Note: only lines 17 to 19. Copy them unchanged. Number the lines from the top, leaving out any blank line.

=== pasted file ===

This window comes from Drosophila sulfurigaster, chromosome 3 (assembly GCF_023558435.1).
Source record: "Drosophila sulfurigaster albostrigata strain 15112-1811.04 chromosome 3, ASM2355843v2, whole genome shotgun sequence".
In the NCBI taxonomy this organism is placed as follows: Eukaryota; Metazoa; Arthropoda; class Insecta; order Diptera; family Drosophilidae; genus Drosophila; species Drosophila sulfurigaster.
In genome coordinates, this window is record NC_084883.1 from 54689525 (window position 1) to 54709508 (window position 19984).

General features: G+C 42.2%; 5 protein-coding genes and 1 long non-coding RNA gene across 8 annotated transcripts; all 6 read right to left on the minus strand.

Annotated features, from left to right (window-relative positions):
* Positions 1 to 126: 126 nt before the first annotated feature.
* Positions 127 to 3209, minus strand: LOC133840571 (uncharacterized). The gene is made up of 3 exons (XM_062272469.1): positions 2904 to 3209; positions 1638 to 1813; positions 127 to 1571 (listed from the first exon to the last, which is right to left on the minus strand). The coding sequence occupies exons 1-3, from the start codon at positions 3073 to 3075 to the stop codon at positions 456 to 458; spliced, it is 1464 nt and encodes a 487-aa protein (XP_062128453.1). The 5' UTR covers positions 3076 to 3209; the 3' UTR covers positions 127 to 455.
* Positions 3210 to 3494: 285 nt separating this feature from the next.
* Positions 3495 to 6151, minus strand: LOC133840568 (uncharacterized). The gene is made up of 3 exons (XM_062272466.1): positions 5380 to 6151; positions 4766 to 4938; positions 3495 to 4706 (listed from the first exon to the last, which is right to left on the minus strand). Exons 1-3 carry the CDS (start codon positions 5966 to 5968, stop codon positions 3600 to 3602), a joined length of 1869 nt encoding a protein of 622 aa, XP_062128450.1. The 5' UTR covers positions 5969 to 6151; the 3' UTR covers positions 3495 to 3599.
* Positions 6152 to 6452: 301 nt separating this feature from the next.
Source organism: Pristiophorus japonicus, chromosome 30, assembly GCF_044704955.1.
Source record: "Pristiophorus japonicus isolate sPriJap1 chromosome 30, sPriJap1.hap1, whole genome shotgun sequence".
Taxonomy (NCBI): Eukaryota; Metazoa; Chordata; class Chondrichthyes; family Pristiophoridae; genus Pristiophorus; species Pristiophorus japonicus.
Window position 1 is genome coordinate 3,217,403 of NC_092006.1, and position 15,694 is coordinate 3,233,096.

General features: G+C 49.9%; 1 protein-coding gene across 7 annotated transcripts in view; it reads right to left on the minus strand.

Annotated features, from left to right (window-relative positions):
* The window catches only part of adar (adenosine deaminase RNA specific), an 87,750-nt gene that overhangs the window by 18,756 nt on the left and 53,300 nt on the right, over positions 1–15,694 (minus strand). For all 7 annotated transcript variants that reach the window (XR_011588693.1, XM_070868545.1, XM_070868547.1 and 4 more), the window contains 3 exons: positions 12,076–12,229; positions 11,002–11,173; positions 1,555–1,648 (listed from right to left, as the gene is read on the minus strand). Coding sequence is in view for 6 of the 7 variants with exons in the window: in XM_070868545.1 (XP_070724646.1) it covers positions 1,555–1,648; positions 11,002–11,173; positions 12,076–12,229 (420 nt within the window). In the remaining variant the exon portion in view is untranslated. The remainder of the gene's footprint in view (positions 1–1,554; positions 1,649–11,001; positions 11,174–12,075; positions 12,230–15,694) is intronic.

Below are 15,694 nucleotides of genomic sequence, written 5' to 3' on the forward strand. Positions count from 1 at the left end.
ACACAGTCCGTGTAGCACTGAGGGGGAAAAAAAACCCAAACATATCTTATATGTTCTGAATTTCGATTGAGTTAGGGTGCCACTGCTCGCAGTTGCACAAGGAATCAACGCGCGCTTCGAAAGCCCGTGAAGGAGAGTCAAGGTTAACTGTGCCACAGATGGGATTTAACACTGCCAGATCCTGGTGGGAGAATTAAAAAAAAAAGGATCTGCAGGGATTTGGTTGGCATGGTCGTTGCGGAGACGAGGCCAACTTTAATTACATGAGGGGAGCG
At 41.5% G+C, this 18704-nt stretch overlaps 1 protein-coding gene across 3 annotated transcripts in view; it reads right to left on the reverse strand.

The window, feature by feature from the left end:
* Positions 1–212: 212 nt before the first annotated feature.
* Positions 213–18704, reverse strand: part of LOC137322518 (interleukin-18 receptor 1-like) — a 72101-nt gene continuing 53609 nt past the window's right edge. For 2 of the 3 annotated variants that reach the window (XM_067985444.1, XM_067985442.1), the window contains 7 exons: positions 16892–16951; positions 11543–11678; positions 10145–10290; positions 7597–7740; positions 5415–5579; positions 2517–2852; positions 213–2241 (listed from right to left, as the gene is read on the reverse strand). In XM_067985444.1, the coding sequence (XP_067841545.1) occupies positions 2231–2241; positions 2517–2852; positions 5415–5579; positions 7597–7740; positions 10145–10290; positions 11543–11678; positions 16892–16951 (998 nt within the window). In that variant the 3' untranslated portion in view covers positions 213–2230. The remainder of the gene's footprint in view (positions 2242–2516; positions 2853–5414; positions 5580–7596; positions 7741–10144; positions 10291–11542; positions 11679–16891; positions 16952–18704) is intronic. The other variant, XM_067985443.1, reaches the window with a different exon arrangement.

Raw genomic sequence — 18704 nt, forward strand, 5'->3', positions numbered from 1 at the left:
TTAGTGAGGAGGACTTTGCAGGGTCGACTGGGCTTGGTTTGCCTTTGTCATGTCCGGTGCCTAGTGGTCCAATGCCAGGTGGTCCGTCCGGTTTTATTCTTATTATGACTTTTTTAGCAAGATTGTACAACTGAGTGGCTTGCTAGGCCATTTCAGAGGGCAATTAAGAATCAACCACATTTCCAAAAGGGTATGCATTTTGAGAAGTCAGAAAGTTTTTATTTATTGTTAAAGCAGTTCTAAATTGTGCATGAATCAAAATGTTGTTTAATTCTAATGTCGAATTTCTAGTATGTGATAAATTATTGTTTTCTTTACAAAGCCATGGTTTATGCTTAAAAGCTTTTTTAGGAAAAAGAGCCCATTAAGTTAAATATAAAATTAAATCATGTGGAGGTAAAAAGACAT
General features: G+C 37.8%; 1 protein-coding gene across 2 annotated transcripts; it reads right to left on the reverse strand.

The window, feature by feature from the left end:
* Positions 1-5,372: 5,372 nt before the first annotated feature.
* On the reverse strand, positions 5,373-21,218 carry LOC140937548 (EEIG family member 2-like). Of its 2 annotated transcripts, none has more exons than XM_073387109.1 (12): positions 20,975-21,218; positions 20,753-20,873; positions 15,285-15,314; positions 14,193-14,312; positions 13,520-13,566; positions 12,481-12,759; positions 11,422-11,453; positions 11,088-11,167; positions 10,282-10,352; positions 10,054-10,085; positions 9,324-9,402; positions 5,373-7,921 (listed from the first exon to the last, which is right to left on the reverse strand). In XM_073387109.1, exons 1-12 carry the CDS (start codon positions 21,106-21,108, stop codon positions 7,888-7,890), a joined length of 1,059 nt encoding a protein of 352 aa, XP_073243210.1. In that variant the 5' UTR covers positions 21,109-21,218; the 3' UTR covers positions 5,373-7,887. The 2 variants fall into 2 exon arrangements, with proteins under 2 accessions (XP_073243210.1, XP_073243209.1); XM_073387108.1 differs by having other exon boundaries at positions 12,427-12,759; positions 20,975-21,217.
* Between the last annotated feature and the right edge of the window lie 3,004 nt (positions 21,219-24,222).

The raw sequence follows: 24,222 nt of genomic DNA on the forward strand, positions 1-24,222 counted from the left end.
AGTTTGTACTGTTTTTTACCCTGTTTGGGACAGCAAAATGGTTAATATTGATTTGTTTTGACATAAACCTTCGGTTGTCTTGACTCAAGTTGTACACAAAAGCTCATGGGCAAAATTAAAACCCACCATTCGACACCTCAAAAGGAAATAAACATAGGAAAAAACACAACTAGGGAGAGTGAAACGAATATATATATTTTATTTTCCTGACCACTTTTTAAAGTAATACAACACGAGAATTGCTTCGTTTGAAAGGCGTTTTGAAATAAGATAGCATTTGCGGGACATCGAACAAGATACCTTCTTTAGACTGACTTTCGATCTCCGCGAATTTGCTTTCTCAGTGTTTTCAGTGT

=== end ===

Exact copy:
Annotated features, from left to right (window-relative positions):
* The window catches only part of adar (adenosine deaminase RNA specific), an 87,750-nt gene that overhangs the window by 18,756 nt on the left and 53,300 nt on the right, over positions 1–15,694 (minus strand). For all 7 annotated transcript variants that reach the window (XR_011588693.1, XM_070868545.1, XM_070868547.1 and 4 more), the window contains 3 exons: positions 12,076–12,229; positions 11,002–11,173; positions 1,555–1,648 (listed from right to left, as the gene is read on the minus strand). Coding sequence is in view for 6 of the 7 variants with exons in the window: in XM_070868545.1 (XP_070724646.1) it covers positions 1,555–1,648; positions 11,002–11,173; positions 12,076–12,229 (420 nt within the window). In the remaining variant the exon portion in view is untranslated. The remainder of the gene's footprint in view (positions 1–1,554; positions 1,649–11,001; positions 11,174–12,075; positions 12,230–15,694) is intronic.

Below are 15,694 nucleotides of genomic sequence, written 5' to 3' on the forward strand. Positions count from 1 at the left end.